Oxygen minimum zone

The oxygen minimum zone (OMZ), sometimes referred to as the shadow zone, is the zone in which oxygen saturation in seawater in the ocean is at its lowest. This zone occurs at depths of about 200 to 1,500 m (700-4,900 ft), depending on local circumstances. OMZs are found worldwide, typically along the western coast of continents, in areas where an interplay of physical and biological processes concurrently lower the oxygen concentration (biological processes) and restrict the water from mixing with surrounding waters (physical processes), creating a “pool” of water where oxygen concentrations fall from the normal range of 4-6 mg/L to below 2 mg/L.

Surface ocean waters generally have oxygen concentrations close to equilibrium with the Earth’s atmosphere. In general, colder waters hold more oxygen than warmer waters. As water moves out of the mixed layer into the thermocline, it is exposed to a rain of organic matter from above. Aerobic bacteria feed on this organic matter; oxygen is used as part of the bacterial metabolic process, lowering its concentration within the water. Therefore, the concentration of oxygen in deep water is dependent on the amount of oxygen it had when it was at the surface, minus depletion by deep sea organisms.

The downward flux of organic matter decreases sharply with depth, with 80-90% being consumed in the top 1,000 m (3,300 ft). The deep ocean thus has higher oxygen because rates of oxygen consumption are low compared with the supply of cold, oxygen-rich deep waters from polar regions. In the surface layers, oxygen is supplied by photosynthesis of phytoplankton. Depths in between, however, have higher rates of oxygen consumption and lower rates of advective supply of oxygen-rich waters. In much of the ocean, mixing processes enable the resupply of oxygen to these waters (see upwelling).

A distribution of the open-ocean oxygen minimum zones is controlled by the large-scale ocean circulation as well as local physical as well as biological processes. For example, wind blowing parallel to the coast causes Ekman transport that upwells nutrients from deep water. The increased nutrients support phytoplankton blooms, zooplankton grazing, and an overall productive food web at the surface. The byproducts of these blooms and the subsequent grazing sink in the form of particulate and dissolved nutrients (from phytodetritus, dead organisms, fecal pellets, excretions, shed shells, scales, and other parts). This “rain” of organic matter (see the biological pump) feeds the microbial loop and may lead to bacterial blooms in water below the euphotic zone due to the influx of nutrients. Since oxygen is not being produced as a byproduct of photosynthesis below the euphotic zone, these microbes use up what oxygen is in the water as they break down the falling organic matter thus creating the lower oxygen conditions.

Physical processes then constrain the mixing and isolate this low oxygen water from outside water. Vertical mixing is constrained due to the separation from the mixed layer by depth. Horizontal mixing is constrained by bathymetry and boundaries formed by interactions with sub-tropical gyres and other major current systems. Low oxygen water may spread (by advection) from under areas of high productivity up to these physical boundaries to create a stagnant pool of water with no direct connection to the ocean surface even though (as in the Eastern Tropical North Pacific) there may be relatively little organic matter falling from the surface.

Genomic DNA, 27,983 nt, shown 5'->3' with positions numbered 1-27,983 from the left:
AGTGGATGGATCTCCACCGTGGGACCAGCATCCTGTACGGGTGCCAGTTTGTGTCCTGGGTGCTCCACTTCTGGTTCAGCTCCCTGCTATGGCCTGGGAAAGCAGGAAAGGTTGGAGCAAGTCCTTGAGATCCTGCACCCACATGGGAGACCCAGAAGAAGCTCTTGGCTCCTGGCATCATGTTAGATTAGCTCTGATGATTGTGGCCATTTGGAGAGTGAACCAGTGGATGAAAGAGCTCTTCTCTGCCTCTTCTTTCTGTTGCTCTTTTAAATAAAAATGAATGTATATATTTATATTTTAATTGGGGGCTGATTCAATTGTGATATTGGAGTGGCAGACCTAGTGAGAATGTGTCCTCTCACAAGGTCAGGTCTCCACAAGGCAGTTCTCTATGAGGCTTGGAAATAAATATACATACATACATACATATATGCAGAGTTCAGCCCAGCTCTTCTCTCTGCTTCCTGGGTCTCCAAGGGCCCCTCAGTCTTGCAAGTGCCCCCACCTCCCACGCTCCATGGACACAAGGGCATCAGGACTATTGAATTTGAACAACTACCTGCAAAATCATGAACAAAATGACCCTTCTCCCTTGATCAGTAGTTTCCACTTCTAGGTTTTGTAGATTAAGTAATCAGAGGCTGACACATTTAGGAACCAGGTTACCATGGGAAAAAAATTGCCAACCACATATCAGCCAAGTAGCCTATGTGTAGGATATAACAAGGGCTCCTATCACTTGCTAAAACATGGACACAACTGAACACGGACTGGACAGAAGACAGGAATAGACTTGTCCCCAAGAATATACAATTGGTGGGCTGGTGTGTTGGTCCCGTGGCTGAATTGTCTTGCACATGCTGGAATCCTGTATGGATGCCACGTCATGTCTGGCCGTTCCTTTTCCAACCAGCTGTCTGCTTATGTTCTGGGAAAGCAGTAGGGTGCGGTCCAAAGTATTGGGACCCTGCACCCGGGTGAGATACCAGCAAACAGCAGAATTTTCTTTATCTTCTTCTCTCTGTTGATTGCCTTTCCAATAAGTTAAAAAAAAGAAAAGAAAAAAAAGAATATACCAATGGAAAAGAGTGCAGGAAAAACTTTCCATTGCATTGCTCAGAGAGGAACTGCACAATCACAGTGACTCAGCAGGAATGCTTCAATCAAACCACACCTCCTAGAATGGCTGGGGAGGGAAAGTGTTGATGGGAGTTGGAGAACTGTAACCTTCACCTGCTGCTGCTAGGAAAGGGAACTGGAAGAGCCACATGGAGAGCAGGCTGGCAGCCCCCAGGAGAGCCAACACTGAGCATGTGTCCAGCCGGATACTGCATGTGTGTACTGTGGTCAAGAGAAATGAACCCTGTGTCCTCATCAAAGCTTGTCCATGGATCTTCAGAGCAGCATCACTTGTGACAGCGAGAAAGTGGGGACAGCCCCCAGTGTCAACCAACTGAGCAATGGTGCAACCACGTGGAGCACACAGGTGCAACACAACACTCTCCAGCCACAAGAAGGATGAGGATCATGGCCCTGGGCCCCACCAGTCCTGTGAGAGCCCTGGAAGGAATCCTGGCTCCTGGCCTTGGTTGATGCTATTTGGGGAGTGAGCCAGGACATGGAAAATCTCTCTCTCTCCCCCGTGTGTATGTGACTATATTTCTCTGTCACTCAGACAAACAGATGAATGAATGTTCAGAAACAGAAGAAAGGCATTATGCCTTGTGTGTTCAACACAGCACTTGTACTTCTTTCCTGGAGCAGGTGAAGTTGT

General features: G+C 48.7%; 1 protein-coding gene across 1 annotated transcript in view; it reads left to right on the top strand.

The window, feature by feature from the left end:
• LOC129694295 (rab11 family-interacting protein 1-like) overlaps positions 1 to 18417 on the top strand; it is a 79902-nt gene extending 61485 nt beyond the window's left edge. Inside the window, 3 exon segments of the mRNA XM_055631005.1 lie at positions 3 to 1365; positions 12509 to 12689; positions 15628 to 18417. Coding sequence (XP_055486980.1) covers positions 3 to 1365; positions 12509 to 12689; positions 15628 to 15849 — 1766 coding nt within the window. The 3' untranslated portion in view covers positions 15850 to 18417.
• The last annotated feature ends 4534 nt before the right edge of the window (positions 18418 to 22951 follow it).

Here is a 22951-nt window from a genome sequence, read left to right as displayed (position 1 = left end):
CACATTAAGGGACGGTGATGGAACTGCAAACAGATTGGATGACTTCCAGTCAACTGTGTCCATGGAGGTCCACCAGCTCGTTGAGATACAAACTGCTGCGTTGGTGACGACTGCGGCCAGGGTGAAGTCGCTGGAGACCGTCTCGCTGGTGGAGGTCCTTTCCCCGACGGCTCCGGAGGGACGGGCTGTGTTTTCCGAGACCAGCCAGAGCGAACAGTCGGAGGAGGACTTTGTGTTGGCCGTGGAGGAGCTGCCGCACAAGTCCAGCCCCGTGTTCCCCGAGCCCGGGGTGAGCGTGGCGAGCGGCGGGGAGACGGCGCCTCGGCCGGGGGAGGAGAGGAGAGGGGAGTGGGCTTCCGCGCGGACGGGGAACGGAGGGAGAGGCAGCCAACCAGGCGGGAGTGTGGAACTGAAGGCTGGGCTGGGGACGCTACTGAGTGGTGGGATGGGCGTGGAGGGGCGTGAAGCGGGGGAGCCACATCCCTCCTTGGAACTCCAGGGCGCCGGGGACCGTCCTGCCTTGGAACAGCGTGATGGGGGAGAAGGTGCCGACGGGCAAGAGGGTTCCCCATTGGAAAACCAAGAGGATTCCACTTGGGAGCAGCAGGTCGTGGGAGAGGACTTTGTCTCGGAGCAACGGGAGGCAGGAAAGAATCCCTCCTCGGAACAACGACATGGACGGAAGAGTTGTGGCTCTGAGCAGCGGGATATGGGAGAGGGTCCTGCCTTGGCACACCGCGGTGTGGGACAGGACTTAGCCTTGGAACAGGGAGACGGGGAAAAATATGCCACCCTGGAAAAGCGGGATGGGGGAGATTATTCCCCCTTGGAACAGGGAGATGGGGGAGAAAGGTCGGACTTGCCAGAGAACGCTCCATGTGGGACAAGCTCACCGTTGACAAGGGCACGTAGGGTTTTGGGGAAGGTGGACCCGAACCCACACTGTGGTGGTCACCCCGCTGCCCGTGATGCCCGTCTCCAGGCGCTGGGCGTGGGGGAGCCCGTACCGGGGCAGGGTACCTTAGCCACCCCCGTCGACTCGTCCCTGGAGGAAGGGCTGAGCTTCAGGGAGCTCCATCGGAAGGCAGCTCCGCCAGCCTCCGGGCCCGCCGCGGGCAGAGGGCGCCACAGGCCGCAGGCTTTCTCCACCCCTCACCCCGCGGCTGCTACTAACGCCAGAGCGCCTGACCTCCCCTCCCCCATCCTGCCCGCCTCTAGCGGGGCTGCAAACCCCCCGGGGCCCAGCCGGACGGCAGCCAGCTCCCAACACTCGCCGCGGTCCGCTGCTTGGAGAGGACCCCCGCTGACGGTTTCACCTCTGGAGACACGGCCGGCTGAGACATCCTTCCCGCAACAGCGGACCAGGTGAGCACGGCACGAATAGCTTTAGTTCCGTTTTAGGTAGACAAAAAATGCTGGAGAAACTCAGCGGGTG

In OMZs oxygen concentration drops to levels <10 nM at the base of the oxycline and can remain anoxic for over 700 m depth. This lack of oxygen can be reinforced or increased due to physical processes changing oxygen supply such as eddy-driven advection, sluggish ventilation, increases in ocean stratification, and increases in ocean temperature which reduces oxygen solubility. At a microscopic scale the processes causing ocean deoxygenation rely on microbial aerobic respiration. Aerobic respiration is a metabolic process that microorganisms like bacteria or archaea use to obtain energy by degrading organic matter, consuming oxygen, producing CO2 and obtaining energy in the form of ATP. In the ocean surface photosynthetic microorganisms called phytoplankton use solar energy and CO2 to build organic molecules (organic matter) releasing oxygen in the process. A large fraction of the organic matter from photosynthesis becomes dissolved organic matter (DOM) that is consumed by bacteria during aerobic respiration in sunlit waters. Another fraction of organic matter sinks to the deep ocean forming aggregates called marine snow. These sinking aggregates are consumed via degradation of organic matter and respiration at depth. At depths in the ocean where no light can reach, aerobic respiration is the dominant process. When the oxygen in a parcel of water is consumed, the oxygen cannot be replaced without the water reaching the surface ocean. When oxygen concentrations drop to below <10 nM, microbial processes that are normally inhibited by oxygen can take place like denitrification and anammox. Both processes extract elemental nitrogen from nitrogen compounds and that elemental nitrogen which does not stay in solution escapes as a gas, resulting in a net loss of nitrogen from the ocean. An organism's demand for oxygen is dependent on its metabolic rate. Metabolic rates can be affected by external factors such as the temperature of the water, and internal factors such as the species, life stage, size, and activity level of the organism. The body temperature of ectotherms (such as fishes and invertebrates) fluctuates with the temperature of the water. As the external temperature increases, ectotherm metabolisms increase as well, increasing their demand for oxygen. Different species have different basal metabolic rates and therefore different oxygen demands. Life stages of organisms also have different metabolic demands. In general, younger stages tend to grow in size and advance in developmental complexity quickly. As the organism reaches maturity, metabolic demands switch from growth and development to maintenance, which requires far fewer resources. Smaller organisms have higher metabolisms per unit of mass, so smaller organisms will require more oxygen per unit mass, while larger organisms generally require more total oxygen. Higher activity levels also require more oxygen. This is why bioavailability is important in deoxygenated systems: an oxygen quantity which is dangerously low for one species might be more than enough for another species. Several indices to measure bioavailability have been suggested: Respiration Index, Oxygen Supply Index, and the Metabolic Index. The Respiration Index describes oxygen availability based on the free energy available in the reactants and products of the stoichiometric equation for respiration. However, organisms have ways of altering their oxygen intake and carbon dioxide release, so the strict stoichiometric equation is not necessarily accurate. The Oxygen Supply Index accounts for oxygen solubility and partial pressure, along with the Q10 of the organism, but does not account for behavioral or physiological changes in organisms to compensate for reduced oxygen availability. The Metabolic Index accounts for the supply of oxygen in terms of solubility, partial pressure, and diffusivity of oxygen in water, and the organism's metabolic rate. The metabolic index is generally viewed as a closer approximation of oxygen bioavailability than the other indices. There are two thresholds of oxygen required by organisms: Since bioavailability is specific to each organism and temperature, calculation of these thresholds is done experimentally by measuring activity and respiration rates under different temperature and oxygen conditions, or by collecting data from separate studies. Despite the low oxygen conditions, organisms have evolved to live in and around OMZs. For those organisms, like the vampire squid, special adaptations are needed to either make do with lesser amounts of oxygen or to extract oxygen from the water more efficiently. For example, the giant red mysid (Gnathophausia ingens) continues to live aerobically (using oxygen) in OMZs. They have highly developed gills with large surface area and thin blood-to-water diffusion distance that enables effective removal of oxygen from the water (up to 90% O2 removal from inhaled water) and an efficient circulatory system with high capacity and high blood concentration of a protein (hemocyanin) that readily binds oxygen. Another strategy used by some classes of bacteria in the oxygen minimum zones is to use nitrate rather than oxygen, thus drawing down the concentrations of this important nutrient. This process is called denitrification. The oxygen minimum zones thus play an important role in regulating the productivity and ecological community structure of the global ocean. For example, giant bacterial mats floating in the oxygen minimum zone off the west coast of South America may play a key role in the region's extremely rich fisheries, as bacterial mats the size of Uruguay have been found there. Decreased oxygen availability results in decreases in many zooplankton species' egg production, food intake, respiration, and metabolic rates. Temperature and salinity in areas of decreased oxygen concentrations also affect oxygen availability. Higher temperatures and salinity lower oxygen solubility decrease the partial pressure of oxygen. This decreased partial pressure increases organisms' respiration rates, causing the oxygen demand of the organism to increase. In addition to affecting their vital functions, zooplankton alter their distribution in response to hypoxic or anoxic zones. Many species actively avoid low oxygen zones, while others take advantage of their predators' low tolerance for hypoxia and use these areas as a refuge. Zooplankton that exhibit daily vertical migrations to avoid predation and low oxygen conditions also excrete ammonium near the oxycline and contribute to increased anaerobic ammonium oxidation (anammox;, which produces N2 gas. As hypoxic regions expand vertically and horizontally, the habitable ranges for phytoplankton, zooplankton, and nekton increasingly overlap, increasing their susceptibility to predation and human exploitation. OMZs have changed over time due to effects from numerous global chemical and biological processes. To assess these changes, scientists utilize climate models and sediment samples to understand changes to dissolved oxygen in OMZs. Many recent studies of OMZs have focused on their fluctuations over time and how they may be currently changing as a result of climate change. Some research has aimed to understand how OMZs have changed over geological time scales. Throughout the history of Earth's oceans, OMZs have fluctuated on long time scales, becoming larger or smaller depending on multiple variables. The factors that change OMZs are the amount of oceanic primary production resulting in increased respiration at greater depths, changes in the oxygen supply due to poor ventilation, and amount of oxygen supplied through thermohaline circulation. While oxygen minimum zones (OMZs) occur naturally, they can be exacerbated by human impacts like climate change and land-based pollution from agriculture and sewage. The prediction of current climate models and climate change scenarios is that substantial warming and loss of oxygen throughout the majority of the upper ocean will occur. Global warming increases ocean temperatures, especially in shallow coastal areas. When the water temperature increases, its ability to hold oxygen decreases, leading to oxygen concentrations going down in the water. This compounds the effects of eutrophication in coastal zones described above. Open ocean areas with no oxygen have grown more than 1.7 million square miles in the last 50 years, and coastal waters have seen a tenfold increase in low-oxygen areas in the same time. Measurement of dissolved oxygen in coastal and open ocean waters for the past 50 years has revealed a marked decline in oxygen content. This decline is associated with expanding spatial extent, expanding vertical extent, and prolonged duration of oxygen-poor conditions in all regions of the global oceans. Examinations of the spatial extent of OMZs in the past through paleoceanographical methods clearly shows that the spatial extent of OMZs has expanded through time, and this expansion is coupled to ocean warming and reduced ventilation of thermocline waters. Research has attempted to model potential changes to OMZs as a result of rising global temperatures and human impact. This is challenging due to the many factors that could contribute to changes in OMZs. The factors used for modeling change in OMZs are numerous, and in some cases hard to measure or quantify. Some of the processes being studied are changes in oxygen gas solubility as a result of rising ocean temperatures, as well as changes in the amount of respiration and photosynthesis occurring around OMZs. Many studies have concluded that OMZs are expanding in multiple locations, but fluctuations of modern OMZs are still not fully understood. Existing Earth system models project considerable reductions in oxygen and other physical-chemical variables in the ocean due to climate change, with potential ramifications for ecosystems and humans. The global decrease in oceanic oxygen content is statistically significant and emerging beyond the envelope of natural fluctuations. This trend of oxygen loss is accelerating, with widespread and obvious losses occurring after the 1980s. The rate and total content of oxygen loss varies by region, with the North Pacific emerging as a particular hotspot of deoxygenation due to the increased amount of time since its deep waters were last ventilated (see thermohaline circulation) and related high apparent oxygen utilization (AOU). Estimates of total oxygen loss in the global ocean range from 119 to 680 T mol decade−1 since the 1950s. These estimates represent 2% of the global ocean oxygen inventory.